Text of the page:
{batchSize:1, retries:3, params: {apiKey: $apiKey}})

The newly added make generating text embeddings very easy using OpenAI’s API. We wrap the API call with apoc.periodic.iterate to batch the transactions and introduce the retry policy.

Retrieval-augmented LLMs

It looks like the mainstream trend is to provide LLMs with external information at query time. We can even find OpenAI’s guides how to provide relevant information as part of the prompt to generate the answer.

Retrieval-augmented approach to LLMs. Image by the author.

Here, we will use vector similarity search to find relevant movies given the user input. The workflow is the following:

  • We embed the user question with the same text embedding model we used to embed node context information
  • We use the cosine similarity to find the top 3 most relevant nodes and return their information to the LLM
  • The LLM constructs the final answer based on the provided information

Since we will be using the gpt-3.5-turbo model to generate the final answer, it is a good practice to define the system prompt. To make it more readable, we will define the system prompt as Python variable and then use query parameters when executing Cypher statements.

system_prompt = """
You are an assistant that helps to generate text to form nice and human understandable answers based.
The latest prompt contains the information, and you need to generate a human readable response based on the given information.
Make the answer sound as a response to the question. Do not mention that you based the result on the given information.
Do not add any additional information that is not explicitly provided in the latest prompt.
I repeat, do not add any information that is not explicitly given.

Next, we will define a function that constructs a user prompt based on the user question and the provided context from the database.

def generate_user_prompt(question, context):
return f"""
The question is {question}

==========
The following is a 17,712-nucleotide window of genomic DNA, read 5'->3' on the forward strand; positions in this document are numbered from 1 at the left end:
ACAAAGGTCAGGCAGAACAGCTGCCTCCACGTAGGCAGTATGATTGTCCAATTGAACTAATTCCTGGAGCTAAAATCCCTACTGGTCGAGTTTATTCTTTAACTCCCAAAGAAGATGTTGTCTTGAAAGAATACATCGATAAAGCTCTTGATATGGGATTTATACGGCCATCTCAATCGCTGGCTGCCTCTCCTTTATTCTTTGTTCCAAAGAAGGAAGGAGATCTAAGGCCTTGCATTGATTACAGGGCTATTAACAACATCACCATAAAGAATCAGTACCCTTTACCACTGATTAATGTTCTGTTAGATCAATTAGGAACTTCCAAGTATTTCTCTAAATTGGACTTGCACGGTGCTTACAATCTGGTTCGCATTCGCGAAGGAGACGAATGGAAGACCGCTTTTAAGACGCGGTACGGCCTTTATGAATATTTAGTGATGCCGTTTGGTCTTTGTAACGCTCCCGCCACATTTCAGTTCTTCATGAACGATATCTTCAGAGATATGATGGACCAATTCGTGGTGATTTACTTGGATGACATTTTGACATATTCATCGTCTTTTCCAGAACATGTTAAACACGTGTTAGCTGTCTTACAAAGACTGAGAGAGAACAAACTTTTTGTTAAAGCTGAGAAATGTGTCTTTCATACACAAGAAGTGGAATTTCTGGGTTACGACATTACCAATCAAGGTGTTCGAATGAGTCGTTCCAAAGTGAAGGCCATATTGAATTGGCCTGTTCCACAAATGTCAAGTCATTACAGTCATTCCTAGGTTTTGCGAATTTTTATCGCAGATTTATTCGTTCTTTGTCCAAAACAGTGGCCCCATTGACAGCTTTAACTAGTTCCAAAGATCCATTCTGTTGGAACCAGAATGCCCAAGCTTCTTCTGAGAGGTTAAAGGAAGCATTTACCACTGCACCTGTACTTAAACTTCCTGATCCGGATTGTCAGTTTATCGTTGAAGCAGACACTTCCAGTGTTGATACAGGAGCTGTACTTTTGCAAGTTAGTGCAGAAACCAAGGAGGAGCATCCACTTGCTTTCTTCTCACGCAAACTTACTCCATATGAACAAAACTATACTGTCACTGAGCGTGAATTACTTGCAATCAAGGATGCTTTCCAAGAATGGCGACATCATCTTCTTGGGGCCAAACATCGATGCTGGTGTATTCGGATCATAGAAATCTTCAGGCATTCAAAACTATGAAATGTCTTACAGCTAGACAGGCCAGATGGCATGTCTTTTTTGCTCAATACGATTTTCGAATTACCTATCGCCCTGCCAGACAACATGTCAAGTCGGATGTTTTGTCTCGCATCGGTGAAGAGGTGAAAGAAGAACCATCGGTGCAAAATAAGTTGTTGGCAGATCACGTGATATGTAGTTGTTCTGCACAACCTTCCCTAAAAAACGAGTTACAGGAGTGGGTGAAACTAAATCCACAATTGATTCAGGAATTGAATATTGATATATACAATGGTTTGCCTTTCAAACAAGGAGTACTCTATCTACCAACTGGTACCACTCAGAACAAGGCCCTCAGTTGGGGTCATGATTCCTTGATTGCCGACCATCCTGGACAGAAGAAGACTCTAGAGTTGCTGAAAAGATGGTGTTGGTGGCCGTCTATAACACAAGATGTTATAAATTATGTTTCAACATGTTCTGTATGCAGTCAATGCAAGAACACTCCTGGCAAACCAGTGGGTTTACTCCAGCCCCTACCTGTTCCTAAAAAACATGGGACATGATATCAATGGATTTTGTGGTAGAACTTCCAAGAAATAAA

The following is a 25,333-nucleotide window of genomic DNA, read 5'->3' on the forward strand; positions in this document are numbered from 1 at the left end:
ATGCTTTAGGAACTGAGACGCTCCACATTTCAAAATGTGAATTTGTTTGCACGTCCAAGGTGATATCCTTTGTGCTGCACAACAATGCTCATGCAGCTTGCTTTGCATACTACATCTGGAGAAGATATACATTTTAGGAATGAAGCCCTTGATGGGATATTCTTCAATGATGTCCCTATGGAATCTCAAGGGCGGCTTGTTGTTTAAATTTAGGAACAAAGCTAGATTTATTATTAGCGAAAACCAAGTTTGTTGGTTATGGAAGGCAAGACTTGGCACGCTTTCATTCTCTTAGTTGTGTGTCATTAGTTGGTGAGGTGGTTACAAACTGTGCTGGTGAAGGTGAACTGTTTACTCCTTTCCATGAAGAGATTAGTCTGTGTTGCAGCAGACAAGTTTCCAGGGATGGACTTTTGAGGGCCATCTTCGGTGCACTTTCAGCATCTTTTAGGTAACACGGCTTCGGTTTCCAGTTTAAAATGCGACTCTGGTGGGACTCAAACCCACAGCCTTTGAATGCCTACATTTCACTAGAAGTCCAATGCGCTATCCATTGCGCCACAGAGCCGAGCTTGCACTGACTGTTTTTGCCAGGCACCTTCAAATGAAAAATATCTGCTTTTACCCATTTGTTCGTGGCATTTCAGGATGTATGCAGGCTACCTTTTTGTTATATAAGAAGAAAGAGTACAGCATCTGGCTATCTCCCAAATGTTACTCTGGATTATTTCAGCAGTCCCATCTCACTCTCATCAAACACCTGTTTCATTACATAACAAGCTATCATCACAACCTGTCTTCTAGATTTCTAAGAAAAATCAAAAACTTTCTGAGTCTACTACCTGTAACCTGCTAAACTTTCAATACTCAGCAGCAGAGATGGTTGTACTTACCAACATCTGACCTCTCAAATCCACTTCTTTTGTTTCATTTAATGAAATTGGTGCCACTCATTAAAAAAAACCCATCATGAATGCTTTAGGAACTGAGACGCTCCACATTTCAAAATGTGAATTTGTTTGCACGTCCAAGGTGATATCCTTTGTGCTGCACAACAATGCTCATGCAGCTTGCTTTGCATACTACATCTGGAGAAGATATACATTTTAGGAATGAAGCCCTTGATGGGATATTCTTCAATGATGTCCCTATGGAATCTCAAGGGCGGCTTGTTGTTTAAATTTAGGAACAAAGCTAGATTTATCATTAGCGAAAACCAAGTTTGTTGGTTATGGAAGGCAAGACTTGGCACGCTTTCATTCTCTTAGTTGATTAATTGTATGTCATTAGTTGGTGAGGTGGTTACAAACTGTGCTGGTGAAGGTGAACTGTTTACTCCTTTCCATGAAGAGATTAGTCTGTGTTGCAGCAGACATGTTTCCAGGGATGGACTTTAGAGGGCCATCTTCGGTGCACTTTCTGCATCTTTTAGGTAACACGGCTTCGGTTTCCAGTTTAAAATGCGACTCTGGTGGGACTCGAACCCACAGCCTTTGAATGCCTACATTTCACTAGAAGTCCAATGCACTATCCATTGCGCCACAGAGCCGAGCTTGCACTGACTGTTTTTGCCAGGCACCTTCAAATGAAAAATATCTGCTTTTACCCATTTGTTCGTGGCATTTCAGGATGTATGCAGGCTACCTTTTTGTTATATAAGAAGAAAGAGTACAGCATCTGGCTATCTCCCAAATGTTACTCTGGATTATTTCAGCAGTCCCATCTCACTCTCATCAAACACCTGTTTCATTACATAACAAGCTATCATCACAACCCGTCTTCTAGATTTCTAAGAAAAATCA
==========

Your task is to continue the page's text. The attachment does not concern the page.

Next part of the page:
Answer the question by using the provided information:

Before asking the LLM to generate answers, we must define the intelligent search tool that will provide relevant context information based on the vector similarity search. As mentioned, we need to embed the user input and then use the cosine similarity to identify relevant nodes. With graphs, you can decide the type of information you want to retrieve and provide as context. In this example, we will return the same context information that was used to generate text embeddings along with similar movie information.

def retrieve_context(question, k=3):
data = run_query("""
// retrieve the embedding of the question
CALL[$question], $apiKey) YIELD embedding
// match relevant movies
MATCH (m:Movie)
WITH m, gds.similarity.cosine(embedding, m.embedding) AS score
// limit the number of relevant documents
LIMIT toInteger($k)
// retrieve graph context
MATCH (m)--()--(m1:Movie)
WITH m,m1, count(*) AS count
WITH m, apoc.text.join(collect(m1.title)[..3], ", ") AS similarMovies
WITH m, similarMovies, type(r) as type, collect( as names
WITH m, similarMovies, type+": "+reduce(s="", n IN names | s + n + ", ") as types
WITH m, similarMovies, collect(types) as contexts
WITH m, "Movie title: "+ m.title + " year: "+coalesce(m.released,"") +" plot: "+ coalesce(m.tagline,"")+"n" +
reduce(s="", c in contexts | s + substring(c, 0, size(c)-2) +"n") + "similar movies:" + similarMovies + "n" as context
RETURN context
""", {'question': question, 'k': k, 'apiKey': openai_api_key})
return data['context'].to_list()

At the moment, you need to use the gds.similarity.cosine function to calculate the cosine similarity between the question and relevant nodes. After identifying the relevant nodes, we retrieve the context using two additional MATCHclauses. You can check out Neo4j’s GraphAcademy to learn more about Cypher query language.

Finally, we can define the function that takes in the user question and returns an answer.

def generate_answer(question):
# Retrieve context
context = retrieve_context(question)
# Print context
for c in context:
# Generate answer
response = run_query(
CALL[{role:'system', content: $system},
{role: 'user', content: $user}], $apiKey) YIELD value
RETURN value.choices[0].message.content AS answer
"system": system_prompt,
"user": generate_user_prompt(question, context),
"apiKey": openai_api_key,
return response["answer"][0]

Let’s test our retrieval-augmented LLM workflow.

Image by author

We can observe that the workflow first retrieves relevant movies and uses that information to generate an answer. An easter egg is hidden here that Emil Eifrem supposedly played in The Matrix.

Let’s try another one.

Image by author

The vector similarity search was able to retrieve movies where Jack Nicholson is mentioned and use that information to construct the answer. As mentioned, we can retrieve information from the graph that wasn’t included in the text embedding generation of the node.

Image by author


And there you have it, a glimpse into the fascinating world of integrating Large Language Models with Knowledge Graphs. As the field continues to evolve, so too will the tools and techniques at our disposal. With Neo4j and APOC’s continued advancements, we can expect even greater innovation in how we handle and process data.

As always, the code is available on GitHub.

Source link

Leave a Comment